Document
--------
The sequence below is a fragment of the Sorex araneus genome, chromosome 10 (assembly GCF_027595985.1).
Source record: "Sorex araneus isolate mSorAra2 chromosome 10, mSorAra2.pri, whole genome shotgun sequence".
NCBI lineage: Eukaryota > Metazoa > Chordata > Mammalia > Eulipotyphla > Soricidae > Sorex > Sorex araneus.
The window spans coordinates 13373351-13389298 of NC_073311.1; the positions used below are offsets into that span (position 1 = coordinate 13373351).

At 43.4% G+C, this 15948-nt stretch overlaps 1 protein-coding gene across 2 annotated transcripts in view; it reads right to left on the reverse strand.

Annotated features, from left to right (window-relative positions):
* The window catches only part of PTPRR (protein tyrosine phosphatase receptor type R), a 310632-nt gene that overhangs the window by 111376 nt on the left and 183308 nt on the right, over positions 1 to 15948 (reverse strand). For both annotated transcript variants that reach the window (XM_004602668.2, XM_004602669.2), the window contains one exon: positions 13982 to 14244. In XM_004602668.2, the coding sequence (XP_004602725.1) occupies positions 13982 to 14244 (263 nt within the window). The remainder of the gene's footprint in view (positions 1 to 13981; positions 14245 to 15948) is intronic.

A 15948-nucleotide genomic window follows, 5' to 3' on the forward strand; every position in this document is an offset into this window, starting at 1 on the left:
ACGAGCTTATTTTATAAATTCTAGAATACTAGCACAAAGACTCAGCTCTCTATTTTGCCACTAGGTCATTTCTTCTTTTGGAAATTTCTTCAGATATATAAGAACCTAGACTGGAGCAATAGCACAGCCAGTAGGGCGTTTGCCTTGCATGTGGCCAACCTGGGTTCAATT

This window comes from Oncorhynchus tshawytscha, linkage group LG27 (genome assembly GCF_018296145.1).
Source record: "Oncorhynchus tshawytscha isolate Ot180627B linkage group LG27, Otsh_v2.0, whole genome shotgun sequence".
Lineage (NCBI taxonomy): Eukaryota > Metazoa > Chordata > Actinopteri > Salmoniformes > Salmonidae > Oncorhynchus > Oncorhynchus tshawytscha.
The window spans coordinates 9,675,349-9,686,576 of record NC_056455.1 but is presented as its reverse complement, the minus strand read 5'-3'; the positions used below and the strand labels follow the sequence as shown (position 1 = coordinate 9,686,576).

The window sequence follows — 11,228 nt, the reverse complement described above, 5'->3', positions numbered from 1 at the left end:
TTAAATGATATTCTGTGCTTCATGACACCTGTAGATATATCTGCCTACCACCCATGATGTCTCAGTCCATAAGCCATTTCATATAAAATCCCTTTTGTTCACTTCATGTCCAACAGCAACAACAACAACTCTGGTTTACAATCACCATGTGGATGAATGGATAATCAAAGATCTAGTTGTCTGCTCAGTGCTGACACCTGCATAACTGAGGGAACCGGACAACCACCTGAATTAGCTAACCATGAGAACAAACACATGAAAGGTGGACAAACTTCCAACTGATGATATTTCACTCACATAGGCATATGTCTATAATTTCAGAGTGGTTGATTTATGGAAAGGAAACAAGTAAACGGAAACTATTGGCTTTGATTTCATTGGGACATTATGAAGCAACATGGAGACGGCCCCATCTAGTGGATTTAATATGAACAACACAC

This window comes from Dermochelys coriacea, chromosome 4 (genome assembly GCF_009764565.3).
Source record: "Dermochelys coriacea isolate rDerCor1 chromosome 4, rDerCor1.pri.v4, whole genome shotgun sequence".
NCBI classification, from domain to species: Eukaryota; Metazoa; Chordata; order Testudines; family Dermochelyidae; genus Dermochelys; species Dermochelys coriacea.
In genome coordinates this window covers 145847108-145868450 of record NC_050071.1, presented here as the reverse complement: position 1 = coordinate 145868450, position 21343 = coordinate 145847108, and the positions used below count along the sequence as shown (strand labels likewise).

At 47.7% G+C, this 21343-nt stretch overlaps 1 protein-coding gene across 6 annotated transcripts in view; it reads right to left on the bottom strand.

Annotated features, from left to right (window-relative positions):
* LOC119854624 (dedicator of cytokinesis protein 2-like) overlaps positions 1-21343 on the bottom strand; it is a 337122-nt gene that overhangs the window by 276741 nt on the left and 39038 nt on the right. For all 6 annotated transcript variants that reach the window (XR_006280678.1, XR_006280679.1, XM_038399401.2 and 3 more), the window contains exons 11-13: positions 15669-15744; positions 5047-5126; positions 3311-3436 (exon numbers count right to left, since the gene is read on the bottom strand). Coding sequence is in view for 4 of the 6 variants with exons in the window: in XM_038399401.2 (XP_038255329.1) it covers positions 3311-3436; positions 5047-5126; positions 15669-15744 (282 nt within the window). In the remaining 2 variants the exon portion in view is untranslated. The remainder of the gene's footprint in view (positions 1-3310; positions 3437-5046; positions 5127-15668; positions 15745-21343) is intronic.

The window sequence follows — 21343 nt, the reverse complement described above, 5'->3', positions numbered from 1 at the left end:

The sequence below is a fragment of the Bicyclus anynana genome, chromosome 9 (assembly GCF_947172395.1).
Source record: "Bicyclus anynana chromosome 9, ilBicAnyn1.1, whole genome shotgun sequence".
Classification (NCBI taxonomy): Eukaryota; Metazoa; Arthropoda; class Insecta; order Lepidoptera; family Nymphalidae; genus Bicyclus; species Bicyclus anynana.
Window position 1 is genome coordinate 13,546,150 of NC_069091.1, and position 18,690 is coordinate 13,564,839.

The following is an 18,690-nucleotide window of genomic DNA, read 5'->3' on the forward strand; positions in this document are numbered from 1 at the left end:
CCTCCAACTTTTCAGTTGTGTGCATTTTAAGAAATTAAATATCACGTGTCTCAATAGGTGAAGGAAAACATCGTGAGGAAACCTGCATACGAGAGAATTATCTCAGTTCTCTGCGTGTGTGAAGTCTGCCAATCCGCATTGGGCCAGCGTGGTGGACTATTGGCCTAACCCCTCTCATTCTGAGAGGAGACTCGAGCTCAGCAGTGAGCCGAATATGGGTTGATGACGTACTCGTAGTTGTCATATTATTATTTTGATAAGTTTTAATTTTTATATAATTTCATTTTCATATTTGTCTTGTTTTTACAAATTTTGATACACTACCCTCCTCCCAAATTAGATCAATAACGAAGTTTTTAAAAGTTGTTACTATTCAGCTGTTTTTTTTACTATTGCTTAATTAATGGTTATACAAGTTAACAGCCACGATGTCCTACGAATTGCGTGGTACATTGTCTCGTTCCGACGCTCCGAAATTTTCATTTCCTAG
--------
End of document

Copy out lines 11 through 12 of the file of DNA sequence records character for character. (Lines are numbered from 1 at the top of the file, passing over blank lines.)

Source record: "Oncorhynchus tshawytscha isolate Ot180627B linkage group LG27, Otsh_v2.0, whole genome shotgun sequence".
Lineage (NCBI taxonomy): Eukaryota > Metazoa > Chordata > Actinopteri > Salmoniformes > Salmonidae > Oncorhynchus > Oncorhynchus tshawytscha.